For the bread experts, is there any reason I couldn't use TXCraig's sourdough prediction model on bread?  I ferment my pizza at 65 degrees right now because that is the temp at my house.  It also happens to be the perfect temp to make amazing pizza on a 48 hour ferment.  I was thinking I could use the Tartine recipe that has been producing great bread but proof it at 65 degrees for 16 hours.  I would do everything with the same workflow but use the TXCraig ferment schedule.  It shows that I should be good at 16 hours at 20 percent sourdough at my normal kitchen temp of 65 degrees.  So basically, I would do the autolyse with starter, mix the last of the water and the salt and then start my stretch and folds.  After the dough was right, I would dump in the basket. When 16 hours had passed from the start of the stretch and folds, the dough should be close to perfectly proofed.  I would start checking a few hours before so I don't go over.  Thought on this?

I've often wondered the same thing but forget to try it. If you do some experimenting please share!
Jon

“The two most important days in your life are the day you are born and the day you find out why.”            -Mark Twain

If you don't think you're getting what you should out of life.....maybe you're getting what you deserve       -the Root Beer Lady

Offline yarbrough462

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Re: Today's Bread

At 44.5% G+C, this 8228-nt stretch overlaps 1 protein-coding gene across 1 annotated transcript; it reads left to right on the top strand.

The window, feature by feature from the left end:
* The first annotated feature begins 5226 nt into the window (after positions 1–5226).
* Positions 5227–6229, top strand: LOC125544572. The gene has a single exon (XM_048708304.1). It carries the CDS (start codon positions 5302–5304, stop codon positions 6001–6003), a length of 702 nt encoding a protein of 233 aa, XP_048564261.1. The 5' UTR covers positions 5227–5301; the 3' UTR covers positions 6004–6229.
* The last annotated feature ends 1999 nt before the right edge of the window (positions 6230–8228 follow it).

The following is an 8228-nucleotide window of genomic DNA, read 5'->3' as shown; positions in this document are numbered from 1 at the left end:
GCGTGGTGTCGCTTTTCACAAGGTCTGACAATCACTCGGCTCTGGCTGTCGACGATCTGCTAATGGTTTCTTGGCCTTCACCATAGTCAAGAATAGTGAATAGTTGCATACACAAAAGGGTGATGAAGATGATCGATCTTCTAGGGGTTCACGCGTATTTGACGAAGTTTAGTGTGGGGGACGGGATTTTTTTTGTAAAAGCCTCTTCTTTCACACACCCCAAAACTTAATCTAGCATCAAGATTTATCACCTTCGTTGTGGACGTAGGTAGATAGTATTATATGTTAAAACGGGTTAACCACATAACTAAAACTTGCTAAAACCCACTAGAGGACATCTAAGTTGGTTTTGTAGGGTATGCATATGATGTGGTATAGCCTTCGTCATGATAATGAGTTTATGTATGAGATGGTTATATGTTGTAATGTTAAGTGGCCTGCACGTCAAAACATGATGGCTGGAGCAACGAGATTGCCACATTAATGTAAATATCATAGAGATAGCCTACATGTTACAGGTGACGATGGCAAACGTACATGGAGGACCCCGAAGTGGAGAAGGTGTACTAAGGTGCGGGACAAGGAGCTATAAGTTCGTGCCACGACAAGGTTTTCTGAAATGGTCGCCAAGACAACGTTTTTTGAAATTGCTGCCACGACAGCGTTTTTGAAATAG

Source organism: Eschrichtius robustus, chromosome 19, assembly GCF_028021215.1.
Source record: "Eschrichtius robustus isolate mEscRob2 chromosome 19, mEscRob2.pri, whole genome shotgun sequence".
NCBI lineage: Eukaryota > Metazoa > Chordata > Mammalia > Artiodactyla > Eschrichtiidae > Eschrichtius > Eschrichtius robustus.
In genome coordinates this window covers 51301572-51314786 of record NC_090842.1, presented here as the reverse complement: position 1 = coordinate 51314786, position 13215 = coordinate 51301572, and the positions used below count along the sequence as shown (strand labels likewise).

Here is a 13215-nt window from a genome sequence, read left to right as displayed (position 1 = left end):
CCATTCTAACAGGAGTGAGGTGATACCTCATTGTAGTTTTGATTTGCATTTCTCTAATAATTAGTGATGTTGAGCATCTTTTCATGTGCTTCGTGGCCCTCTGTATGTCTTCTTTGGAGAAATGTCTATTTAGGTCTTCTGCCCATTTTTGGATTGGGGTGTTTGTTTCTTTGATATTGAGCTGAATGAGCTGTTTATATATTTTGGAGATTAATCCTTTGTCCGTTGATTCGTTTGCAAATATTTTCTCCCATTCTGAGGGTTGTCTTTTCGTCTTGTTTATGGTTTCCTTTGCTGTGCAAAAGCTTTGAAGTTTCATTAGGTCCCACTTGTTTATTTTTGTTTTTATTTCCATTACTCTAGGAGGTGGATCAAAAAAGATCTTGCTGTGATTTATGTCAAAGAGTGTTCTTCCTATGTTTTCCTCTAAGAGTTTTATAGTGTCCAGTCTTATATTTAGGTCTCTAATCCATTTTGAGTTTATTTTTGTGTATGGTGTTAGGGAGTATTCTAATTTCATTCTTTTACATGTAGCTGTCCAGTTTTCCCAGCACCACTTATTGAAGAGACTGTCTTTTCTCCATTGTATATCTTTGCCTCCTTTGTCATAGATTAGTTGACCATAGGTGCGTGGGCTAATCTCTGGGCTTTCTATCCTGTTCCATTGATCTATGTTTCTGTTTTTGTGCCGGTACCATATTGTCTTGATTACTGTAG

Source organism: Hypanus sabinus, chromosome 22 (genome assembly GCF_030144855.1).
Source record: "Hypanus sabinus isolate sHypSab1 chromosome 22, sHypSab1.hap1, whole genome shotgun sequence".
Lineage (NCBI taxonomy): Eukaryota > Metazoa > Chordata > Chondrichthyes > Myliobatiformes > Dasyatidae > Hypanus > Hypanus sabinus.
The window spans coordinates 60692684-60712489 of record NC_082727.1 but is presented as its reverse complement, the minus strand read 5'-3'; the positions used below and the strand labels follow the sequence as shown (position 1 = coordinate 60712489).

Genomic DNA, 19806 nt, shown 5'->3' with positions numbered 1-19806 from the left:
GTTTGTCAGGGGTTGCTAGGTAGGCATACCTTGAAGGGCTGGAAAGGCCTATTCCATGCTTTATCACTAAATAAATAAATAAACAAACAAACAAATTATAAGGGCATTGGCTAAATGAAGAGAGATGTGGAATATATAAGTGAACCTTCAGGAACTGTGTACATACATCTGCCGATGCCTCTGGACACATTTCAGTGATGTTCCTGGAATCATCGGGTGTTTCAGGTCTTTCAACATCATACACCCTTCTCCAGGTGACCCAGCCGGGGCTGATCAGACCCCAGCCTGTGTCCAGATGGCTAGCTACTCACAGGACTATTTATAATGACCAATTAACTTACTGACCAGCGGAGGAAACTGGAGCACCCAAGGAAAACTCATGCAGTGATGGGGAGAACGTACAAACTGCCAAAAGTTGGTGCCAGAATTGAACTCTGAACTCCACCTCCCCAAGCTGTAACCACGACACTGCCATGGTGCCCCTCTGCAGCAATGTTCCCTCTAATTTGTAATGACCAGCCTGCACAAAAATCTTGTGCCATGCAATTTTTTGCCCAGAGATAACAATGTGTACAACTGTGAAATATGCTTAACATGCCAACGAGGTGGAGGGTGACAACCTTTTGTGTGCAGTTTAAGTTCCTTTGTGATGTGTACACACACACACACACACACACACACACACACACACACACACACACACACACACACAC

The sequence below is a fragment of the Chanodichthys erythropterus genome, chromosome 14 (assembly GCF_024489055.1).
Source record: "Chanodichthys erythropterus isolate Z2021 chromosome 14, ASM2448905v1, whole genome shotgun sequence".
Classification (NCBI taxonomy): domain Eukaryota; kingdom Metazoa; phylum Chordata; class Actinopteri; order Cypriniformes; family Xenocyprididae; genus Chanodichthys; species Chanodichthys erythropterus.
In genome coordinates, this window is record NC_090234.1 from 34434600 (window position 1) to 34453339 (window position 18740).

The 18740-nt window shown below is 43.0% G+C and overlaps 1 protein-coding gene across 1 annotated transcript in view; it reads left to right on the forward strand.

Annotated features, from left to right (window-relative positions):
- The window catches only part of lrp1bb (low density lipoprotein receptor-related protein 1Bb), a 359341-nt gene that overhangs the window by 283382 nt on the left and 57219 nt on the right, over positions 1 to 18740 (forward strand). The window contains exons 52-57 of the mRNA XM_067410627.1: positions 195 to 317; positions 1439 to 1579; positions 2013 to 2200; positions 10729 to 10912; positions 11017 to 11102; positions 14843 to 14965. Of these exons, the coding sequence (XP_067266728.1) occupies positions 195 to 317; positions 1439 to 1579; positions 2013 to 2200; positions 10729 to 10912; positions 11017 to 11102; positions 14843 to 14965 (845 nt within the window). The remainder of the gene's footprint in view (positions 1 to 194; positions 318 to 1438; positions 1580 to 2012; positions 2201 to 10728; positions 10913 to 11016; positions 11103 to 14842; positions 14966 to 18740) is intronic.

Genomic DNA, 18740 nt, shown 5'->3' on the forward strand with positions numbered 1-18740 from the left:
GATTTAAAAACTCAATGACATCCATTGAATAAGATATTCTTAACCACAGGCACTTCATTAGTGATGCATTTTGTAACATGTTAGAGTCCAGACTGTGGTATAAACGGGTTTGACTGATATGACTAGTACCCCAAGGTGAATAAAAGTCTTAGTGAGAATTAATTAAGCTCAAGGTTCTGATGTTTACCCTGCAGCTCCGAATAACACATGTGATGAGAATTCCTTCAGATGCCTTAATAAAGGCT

« Reply #4369 on: January 24, 2018, 02:46:54 PM »
I've often wondered the same thing but forget to try it. If you do some experimenting please share!

I will absolutely be trying this soon.  It seems like it has to work...

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Online Jackitup

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Re: Today's Bread
« Reply #4370 on: January 24, 2018, 02:54:10 PM »
I will absolutely be trying this soon.  It seems like it has to work...

If I were to guess, and if I'm way off please say so, Craig or anyone, I think for bread, doubling the yeast amt from the chart would end up being a sweet spot. But flour is cheap, start at the target amt and adjust from there, just thinking ongoing amts will end up a titch higher, my 2c
Jon

“The two most important days in your life are the day you are born and the day you find out why.”            -Mark Twain